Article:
Another in a series of posts explaining the differences between legal and illegal searches. At issue is whether the fourth amendment is violated if your cell phone contents can be inspected without your permission or a legally obtained warrant.
The interesting part of the conversation is that the “crime” for which you have been arrested or obtained is of no consequence to the search itself.
“Currently, police are able to search the person of an arrested individual: pockets, socks, etc. The frisking you’ve see on TV? Yeah, those. It’s called the “search incident to lawful arrest” doctrine. “The area into which he might reach,” is the specific phrase used to allow this warrantless search, with the intention of preventing suspects from either reaching for a weapon or destroying/hiding evidence. Pretty simple! “Make sure the arrested person doesn’t have a secret weapon and/or doesn’t destroy the evidence” is a solid argument for police to enact said search.”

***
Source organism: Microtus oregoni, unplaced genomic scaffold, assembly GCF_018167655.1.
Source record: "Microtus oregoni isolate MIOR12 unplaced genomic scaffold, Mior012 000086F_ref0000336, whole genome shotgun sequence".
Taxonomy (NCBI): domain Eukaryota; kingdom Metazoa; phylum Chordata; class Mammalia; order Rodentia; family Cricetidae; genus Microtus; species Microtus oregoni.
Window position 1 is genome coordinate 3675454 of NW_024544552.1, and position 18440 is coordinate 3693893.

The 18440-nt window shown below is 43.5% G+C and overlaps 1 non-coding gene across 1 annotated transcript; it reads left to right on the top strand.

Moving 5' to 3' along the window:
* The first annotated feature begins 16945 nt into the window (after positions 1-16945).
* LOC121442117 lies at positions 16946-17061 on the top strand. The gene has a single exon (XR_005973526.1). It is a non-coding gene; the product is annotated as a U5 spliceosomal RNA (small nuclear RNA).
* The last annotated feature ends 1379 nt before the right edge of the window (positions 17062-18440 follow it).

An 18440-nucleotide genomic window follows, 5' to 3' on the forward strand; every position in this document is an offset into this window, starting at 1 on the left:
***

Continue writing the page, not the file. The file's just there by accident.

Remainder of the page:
Thanks to Engadget